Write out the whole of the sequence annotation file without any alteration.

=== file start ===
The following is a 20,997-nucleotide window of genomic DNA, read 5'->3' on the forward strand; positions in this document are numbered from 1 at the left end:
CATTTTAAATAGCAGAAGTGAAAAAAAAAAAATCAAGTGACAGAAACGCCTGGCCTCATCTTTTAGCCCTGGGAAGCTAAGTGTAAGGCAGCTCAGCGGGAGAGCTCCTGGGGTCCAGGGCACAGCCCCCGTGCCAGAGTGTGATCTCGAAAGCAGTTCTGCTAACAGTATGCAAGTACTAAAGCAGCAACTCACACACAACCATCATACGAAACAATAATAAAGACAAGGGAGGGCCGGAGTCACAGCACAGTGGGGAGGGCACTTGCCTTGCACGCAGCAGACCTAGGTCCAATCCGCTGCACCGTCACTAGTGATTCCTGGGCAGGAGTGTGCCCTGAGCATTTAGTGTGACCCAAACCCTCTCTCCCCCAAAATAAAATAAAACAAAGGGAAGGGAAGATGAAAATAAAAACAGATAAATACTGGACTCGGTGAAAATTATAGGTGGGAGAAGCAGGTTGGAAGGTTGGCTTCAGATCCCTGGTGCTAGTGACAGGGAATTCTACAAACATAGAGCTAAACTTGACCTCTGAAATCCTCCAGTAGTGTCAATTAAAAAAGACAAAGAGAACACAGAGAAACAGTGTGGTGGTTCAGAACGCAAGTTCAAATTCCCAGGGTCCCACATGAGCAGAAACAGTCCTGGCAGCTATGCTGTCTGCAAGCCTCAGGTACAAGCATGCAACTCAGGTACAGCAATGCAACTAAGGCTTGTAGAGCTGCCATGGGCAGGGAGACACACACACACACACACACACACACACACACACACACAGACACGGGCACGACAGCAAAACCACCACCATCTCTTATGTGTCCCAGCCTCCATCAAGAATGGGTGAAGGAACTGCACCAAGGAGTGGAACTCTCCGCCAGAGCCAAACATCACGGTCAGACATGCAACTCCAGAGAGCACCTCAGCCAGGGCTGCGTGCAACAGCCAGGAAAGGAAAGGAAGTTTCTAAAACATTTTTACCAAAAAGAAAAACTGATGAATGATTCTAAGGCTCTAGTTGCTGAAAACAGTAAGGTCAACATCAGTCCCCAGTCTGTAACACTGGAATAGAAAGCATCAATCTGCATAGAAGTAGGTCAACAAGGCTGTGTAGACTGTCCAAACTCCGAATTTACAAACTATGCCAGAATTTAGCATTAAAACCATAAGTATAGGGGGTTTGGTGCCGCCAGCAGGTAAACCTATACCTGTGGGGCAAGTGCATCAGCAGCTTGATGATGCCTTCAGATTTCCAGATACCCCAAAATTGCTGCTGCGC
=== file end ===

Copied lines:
The following is a 20,997-nucleotide window of genomic DNA, read 5'->3' on the forward strand; positions in this document are numbered from 1 at the left end:
CATTTTAAATAGCAGAAGTGAAAAAAAAAAAATCAAGTGACAGAAACGCCTGGCCTCATCTTTTAGCCCTGGGAAGCTAAGTGTAAGGCAGCTCAGCGGGAGAGCTCCTGGGGTCCAGGGCACAGCCCCCGTGCCAGAGTGTGATCTCGAAAGCAGTTCTGCTAACAGTATGCAAGTACTAAAGCAGCAACTCACACACAACCATCATACGAAACAATAATAAAGACAAGGGAGGGCCGGAGTCACAGCACAGTGGGGAGGGCACTTGCCTTGCACGCAGCAGACCTAGGTCCAATCCGCTGCACCGTCACTAGTGATTCCTGGGCAGGAGTGTGCCCTGAGCATTTAGTGTGACCCAAACCCTCTCTCCCCCAAAATAAAATAAAACAAAGGGAAGGGAAGATGAAAATAAAAACAGATAAATACTGGACTCGGTGAAAATTATAGGTGGGAGAAGCAGGTTGGAAGGTTGGCTTCAGATCCCTGGTGCTAGTGACAGGGAATTCTACAAACATAGAGCTAAACTTGACCTCTGAAATCCTCCAGTAGTGTCAATTAAAAAAGACAAAGAGAACACAGAGAAACAGTGTGGTGGTTCAGAACGCAAGTTCAAATTCCCAGGGTCCCACATGAGCAGAAACAGTCCTGGCAGCTATGCTGTCTGCAAGCCTCAGGTACAAGCATGCAACTCAGGTACAGCAATGCAACTAAGGCTTGTAGAGCTGCCATGGGCAGGGAGACACACACACACACACACACACACACACACACACACACAGACACGGGCACGACAGCAAAACCACCACCATCTCTTATGTGTCCCAGCCTCCATCAAGAATGGGTGAAGGAACTGCACCAAGGAGTGGAACTCTCCGCCAGAGCCAAACATCACGGTCAGACATGCAACTCCAGAGAGCACCTCAGCCAGGGCTGCGTGCAACAGCCAGGAAAGGAAAGGAAGTTTCTAAAACATTTTTACCAAAAAGAAAAACTGATGAATGATTCTAAGGCTCTAGTTGCTGAAAACAGTAAGGTCAACATCAGTCCCCAGTCTGTAACACTGGAATAGAAAGCATCAATCTGCATAGAAGTAGGTCAACAAGGCTGTGTAGACTGTCCAAACTCCGAATTTACAAACTATGCCAGAATTTAGCATTAAAACCATAAGTATAGGGGGTTTGGTGCCGCCAGCAGGTAAACCTATACCTGTGGGGCAAGTGCATCAGCAGCTTGATGATGCCTTCAGATTTCCAGATACCCCAAAATTGCTGCTGCGC